the airway series
What’s Snoring Got To Do With It?
Contrary to popular belief, snoring is not normal, cute, or harmless, and it should never be ignored. In fact, the actual difference between snoring and obstructive sleep apnea (OSA) is a mere matter of severity. The very same structures in the throat (primarily the soft palate and the base of the tongue) are involved in both conditions. The only difference is that snoring causes a partial, intermittent obstruction of the airway, while an OSA episode creates a complete closure of the throat that can last for a period of seconds or minutes.
When a person is snoring, the soft tissues in the throat relax and close together enough to flap against one another during breathing. This creates the classic snoring sound we are all familiar with. But even though air may still be getting through when a person snores, the overall airway is still restricted and oxygen levels in the blood may still drop. The throat may close completely for a second or longer, blocking all oxygen intake (OSA). Multiply those short blockages over 6 or 8 hours of sleep, 7 days a week, 52 weeks per year, and the oxygen deprivation begins to add up.
Oxygen deprivation is dangerous for your entire body, but especially for your brain and your heart. Untreated OSA increases the risks of high blood pressure, heart attack, arrhythmias, and stroke. OSA can even be fatal, if the apnea episode is severe enough to block oxygen intake for more than a few minutes, and may be a major contributing factor in cases where people appear to die in their sleep.
Other Health Risks
Snoring is not just a possible symptom of sleep apnea. More and more, research is demonstrating that snoring on its own may be detrimental to your health. Multiple studies are now showing evidence that heavy snorers (even without apnea episodes) are at a significantly higher risk of hardening of the carotid artery (atherosclerosis).
Nearly 85% of all strokes occurs because of an arterial blockage caused by inflammation of the arterial wall and the buildup of fatty deposits. It is thought that the carotid artery (located in the neck) may become inflamed due to the trauma associated with the vibration of heavy snoring.
Not everyone who snores has OSA, but nearly everyone who has OSA also snores. Sometimes snoring is related to an underlying inflammation or infection related to allergies or chronic sinus conditions. Treating these conditions may offer significant improvement or even eliminate snoring/apnea episodes.
Being significantly overweight or obese can also greatly increase the chances of OSA-related snoring. Losing weight can often improve and sometimes even reverse snoring and OSA conditions. Interestingly, however, the risk factors for obesity actually increase in people who already have OSA. And many healthy-weight and underweight people can still snore and have OSA. If you snore and you are overweight, do not wait until you lose weight to see if you can cure your snoring on your own. You may already have OSA, which is very serious, and it may be a significant contributing factor to your struggles with your weight.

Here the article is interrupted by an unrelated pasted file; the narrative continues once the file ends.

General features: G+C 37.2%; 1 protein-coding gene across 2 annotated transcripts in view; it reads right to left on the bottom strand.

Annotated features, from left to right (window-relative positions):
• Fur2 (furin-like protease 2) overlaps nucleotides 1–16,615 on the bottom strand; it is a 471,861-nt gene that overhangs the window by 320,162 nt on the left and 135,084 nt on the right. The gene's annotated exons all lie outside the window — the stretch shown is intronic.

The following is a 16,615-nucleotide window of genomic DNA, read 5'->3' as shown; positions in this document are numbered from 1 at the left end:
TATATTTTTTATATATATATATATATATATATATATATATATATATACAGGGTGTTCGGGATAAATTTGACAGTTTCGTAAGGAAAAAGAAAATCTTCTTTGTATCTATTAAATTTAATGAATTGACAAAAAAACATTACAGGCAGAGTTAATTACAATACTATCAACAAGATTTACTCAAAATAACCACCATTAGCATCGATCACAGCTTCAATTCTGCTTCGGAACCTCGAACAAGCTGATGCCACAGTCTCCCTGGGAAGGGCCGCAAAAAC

Snoring is not the only symptom of OSA, and most people who snore are completely unaware of the frequency or severity of their snoring activities. Waking up coughing, snorting, or gasping for air can all indicate the potential condition of OSA, along with frequent dreams of drowning. Chronic daytime sleepiness is another indication that something may be wrong with the quality of your sleep. Many individuals turn to chemical sleep aids to increase sleep quality and reduce daytime sleepiness, but alcohol, sleep medication, and other central nervous system depressants all relax the muscles and soft-tissues further and dull the bodies response to interruptions in airflow. For people with OSA, these chemical aids are extremely dangerous and can collapse the airway even further than the body would normally allow, causing serious damage to the brain and heart, and sometimes even leading to death.
Snoring and sleep apnea can be successfully treated with oral appliances and CPAP machines. However, OSA can only be definitively diagnosed by a sleep physician utilizing a full overnight polysomnography in a sleep lab. At-home screening tests may be also be used by the sleep physician or other healthcare providers trained in sleep medicine, including dentists. These screening tests are used to help determine whether or not a full overnight study in a sleep lab may be warranted. For more information on the diagnosis and treatment of snoring and OSA, please visit our Snoring and Sleep Apnea treatment and services page, as well as any of the excellent studies and resource articles listed below.
National Heart, Lung, and Blood Institute: What are the signs and symptoms of Sleep Apnea?
Mayo Clinic: Sleep Apnea Symptoms
National Institute of Health: Does ‘weight reduction’ help all adult snorers?
Sleep Journal: Heavy snoring as a cause of carotid artery atherosclerosis
The Triological Society Combined Sections Meeting 2013: Snoring and Carotid Artery Intima Media Thickness
Evidence Based Dentistry: Mandibular advancement appliances for treating sleep apneoa/hypopneoa syndrome
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